Dacre and Swynnerton shared a studio. In 1879, the two women founded the Manchester Society of Women Painters, which offered art education and exhibitions. Emily Robinson was also a member. Swynnerton painted Dacre's portrait, which was exhibited in 1880 at the Royal Academy of Arts.[4] It was then given to the Manchester Art Gallery.[6] She was the second woman to sit on the Liverpool Autumn Exhibition hanging committee in 1895.[4]

Swynnerton painted portraits of members of the Garrett family, including Agnes (1885); Louisa, a member of the Manchester National Society for Women's Suffrage;[6] Millicent Garrett Fawcett, which was purchased by the Chantrey Bequest for the nation and is at the Tate Gallery;[6][11] and Louisa Garrett Anderson. She painted portraits of people close to the Garretts, including Henry James and Rev. William Gaskell, husband of novelist Elizabeth Gaskell.[6] Ethel Smyth was a patron to Swynnerton. John Singer Sargent made a painting of Swynnerton and Smyth's sister, Mrs. Charles Hunter.[6]

With an initial introduction by Burne-Jones,[2] Swynnerton exhibited at the Royal Academy of Arts from 1879 to 1886 and then 1902 to 1934.[4] John Singer Sargent appreciated and purchased her work. He gave the nation The Oreads made by Swynnerton.[7] He was instrumental in her election in 1922[6] to become the first female associate of the Royal Academy since the 18th century[2] and the first woman to be elected into the organisation.[12][b] Swynnerton's work was also exhibited at other national and international exhibitions, including Aberdeen, Doncaster, Huddersfield, Manchester, and Chicago and Pittsburgh.[4] In 1893, Florence Nightingale at Scutari was shown at Women's Exhibition at the Chicago World's Exposition.[4][6] According to Hellary Fraser, author of Women Writing Art History in the Nineteenth Century, the work showed the manner with which women artists could convey tender feeling with strong artistic composition and colour.[14] Swynnerton was included in the 2018 exhibit Women in Paris 1850–1900.[15]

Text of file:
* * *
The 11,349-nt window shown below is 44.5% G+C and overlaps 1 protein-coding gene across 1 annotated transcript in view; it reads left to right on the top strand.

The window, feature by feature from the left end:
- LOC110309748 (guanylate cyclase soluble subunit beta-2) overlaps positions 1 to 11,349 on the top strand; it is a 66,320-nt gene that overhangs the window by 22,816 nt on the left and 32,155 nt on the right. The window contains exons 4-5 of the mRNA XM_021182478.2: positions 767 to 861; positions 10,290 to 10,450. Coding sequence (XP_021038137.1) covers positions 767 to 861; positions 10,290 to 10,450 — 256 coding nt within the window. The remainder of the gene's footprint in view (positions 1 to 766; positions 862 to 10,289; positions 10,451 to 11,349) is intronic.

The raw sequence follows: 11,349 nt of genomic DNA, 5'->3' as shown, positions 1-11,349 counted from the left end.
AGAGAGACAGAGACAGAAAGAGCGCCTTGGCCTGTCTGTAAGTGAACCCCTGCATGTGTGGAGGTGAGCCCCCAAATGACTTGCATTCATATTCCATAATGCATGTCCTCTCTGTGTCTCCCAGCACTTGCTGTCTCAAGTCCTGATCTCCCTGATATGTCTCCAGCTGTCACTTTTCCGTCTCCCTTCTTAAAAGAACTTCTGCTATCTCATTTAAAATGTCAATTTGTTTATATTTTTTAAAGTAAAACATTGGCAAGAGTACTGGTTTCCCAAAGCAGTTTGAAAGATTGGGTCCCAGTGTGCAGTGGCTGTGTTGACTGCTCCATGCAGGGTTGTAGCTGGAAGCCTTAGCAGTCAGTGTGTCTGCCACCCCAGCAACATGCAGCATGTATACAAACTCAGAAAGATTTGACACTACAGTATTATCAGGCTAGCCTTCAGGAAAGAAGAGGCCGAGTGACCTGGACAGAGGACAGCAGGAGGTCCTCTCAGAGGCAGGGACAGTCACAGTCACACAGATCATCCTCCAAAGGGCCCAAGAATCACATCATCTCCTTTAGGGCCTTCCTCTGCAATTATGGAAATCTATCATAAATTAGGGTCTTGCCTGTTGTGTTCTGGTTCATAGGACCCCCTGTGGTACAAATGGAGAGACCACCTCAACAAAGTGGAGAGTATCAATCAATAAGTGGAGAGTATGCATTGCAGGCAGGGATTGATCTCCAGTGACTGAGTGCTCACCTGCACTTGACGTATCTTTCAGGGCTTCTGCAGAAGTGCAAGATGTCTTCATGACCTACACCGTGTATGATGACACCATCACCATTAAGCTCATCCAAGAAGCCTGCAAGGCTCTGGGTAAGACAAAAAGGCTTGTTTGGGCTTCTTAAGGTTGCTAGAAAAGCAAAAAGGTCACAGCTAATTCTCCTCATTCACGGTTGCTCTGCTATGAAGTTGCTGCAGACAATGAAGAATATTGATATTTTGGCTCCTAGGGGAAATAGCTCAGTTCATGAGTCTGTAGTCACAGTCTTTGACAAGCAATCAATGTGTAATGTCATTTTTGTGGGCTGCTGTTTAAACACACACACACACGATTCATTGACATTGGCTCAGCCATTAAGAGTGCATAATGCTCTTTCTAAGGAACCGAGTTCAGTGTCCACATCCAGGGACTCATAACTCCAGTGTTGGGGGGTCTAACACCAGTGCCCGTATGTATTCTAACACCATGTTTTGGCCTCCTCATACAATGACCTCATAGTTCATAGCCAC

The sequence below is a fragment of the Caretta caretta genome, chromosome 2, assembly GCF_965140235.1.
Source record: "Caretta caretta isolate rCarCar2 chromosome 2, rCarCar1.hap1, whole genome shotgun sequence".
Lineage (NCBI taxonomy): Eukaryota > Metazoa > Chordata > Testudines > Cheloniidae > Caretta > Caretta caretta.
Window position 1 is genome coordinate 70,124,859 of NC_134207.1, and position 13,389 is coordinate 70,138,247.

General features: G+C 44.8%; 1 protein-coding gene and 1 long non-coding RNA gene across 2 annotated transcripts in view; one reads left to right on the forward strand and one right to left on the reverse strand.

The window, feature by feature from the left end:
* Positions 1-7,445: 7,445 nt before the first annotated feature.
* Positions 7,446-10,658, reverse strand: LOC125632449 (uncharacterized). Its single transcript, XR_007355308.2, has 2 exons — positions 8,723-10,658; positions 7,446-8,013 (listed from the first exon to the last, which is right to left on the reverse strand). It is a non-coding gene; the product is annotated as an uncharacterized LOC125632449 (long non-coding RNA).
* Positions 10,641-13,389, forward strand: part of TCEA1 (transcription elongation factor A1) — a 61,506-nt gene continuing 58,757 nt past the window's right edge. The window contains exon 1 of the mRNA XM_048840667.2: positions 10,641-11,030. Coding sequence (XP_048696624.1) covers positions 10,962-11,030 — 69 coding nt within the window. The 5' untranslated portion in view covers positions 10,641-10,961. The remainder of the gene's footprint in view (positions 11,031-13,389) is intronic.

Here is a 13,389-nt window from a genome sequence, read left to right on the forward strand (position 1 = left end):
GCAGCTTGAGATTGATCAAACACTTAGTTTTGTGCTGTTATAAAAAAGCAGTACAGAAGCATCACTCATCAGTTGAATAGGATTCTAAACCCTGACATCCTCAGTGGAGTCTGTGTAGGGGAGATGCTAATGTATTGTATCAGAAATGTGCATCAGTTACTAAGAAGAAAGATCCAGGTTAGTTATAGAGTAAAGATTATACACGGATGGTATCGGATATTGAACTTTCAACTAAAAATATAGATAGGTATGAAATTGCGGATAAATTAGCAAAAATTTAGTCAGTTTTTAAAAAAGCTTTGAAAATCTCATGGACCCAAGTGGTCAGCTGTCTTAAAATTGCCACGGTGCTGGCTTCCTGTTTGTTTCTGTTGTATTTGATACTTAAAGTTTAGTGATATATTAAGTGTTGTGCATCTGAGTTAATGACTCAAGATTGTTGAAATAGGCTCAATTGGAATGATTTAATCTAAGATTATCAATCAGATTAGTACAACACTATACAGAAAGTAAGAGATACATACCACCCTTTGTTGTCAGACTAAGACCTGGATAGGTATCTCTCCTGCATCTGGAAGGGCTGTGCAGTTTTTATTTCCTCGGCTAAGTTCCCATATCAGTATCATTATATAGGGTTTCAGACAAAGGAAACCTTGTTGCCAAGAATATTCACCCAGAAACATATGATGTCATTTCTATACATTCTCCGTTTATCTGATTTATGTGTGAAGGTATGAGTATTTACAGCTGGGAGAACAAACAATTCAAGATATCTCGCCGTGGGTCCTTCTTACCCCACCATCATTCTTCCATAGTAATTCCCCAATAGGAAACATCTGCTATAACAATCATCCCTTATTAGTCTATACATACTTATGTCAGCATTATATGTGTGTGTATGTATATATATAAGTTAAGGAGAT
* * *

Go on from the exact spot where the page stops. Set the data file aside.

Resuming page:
She was an active supporter of the women's suffrage movement of the time,[16] and was a signatory to the 1889 National Union of Women's Suffrage Societies' Declaration in Favour of Women's Suffrage.[6] She was not a 'feminist' in the modern sense, or an active suffragette, although clearly supported these causes by her involvement with the Pankhursts and the Declaration.

Personal lifeEdit

She met sculptor Joseph William Swynnerton, from the Isle of Man, possibly while the two were both living in Rome. They married in 1883[6][7][c] and lived primarily in Rome[4][7] and had a studio in Sheppard's Bush in London. The Swynnertons were married until 1910, when he died.[2][4][7]

Swynnerton's eyesight deteriorated in her later years.[12] Following her husband's death, she lived in Chelsea, London and Rome, before finally settling on Hayling Island, England.[4][7] She died there in 1933.[2] There was a posthumous sale of the contents of her former studio, removed from 1A The Avenue, 76 Fulham Road, London, SW3 at Christie's in London on 9 February 1934.[17] This included her own work (both finished and unfinished), her small collection of pictures by Old Masters (including Guercino and Moroni) together with frames and easels. In her will, and in memory of Susan Isabel Dacre, she left a bequest to Francis Dodd, an artist.[6]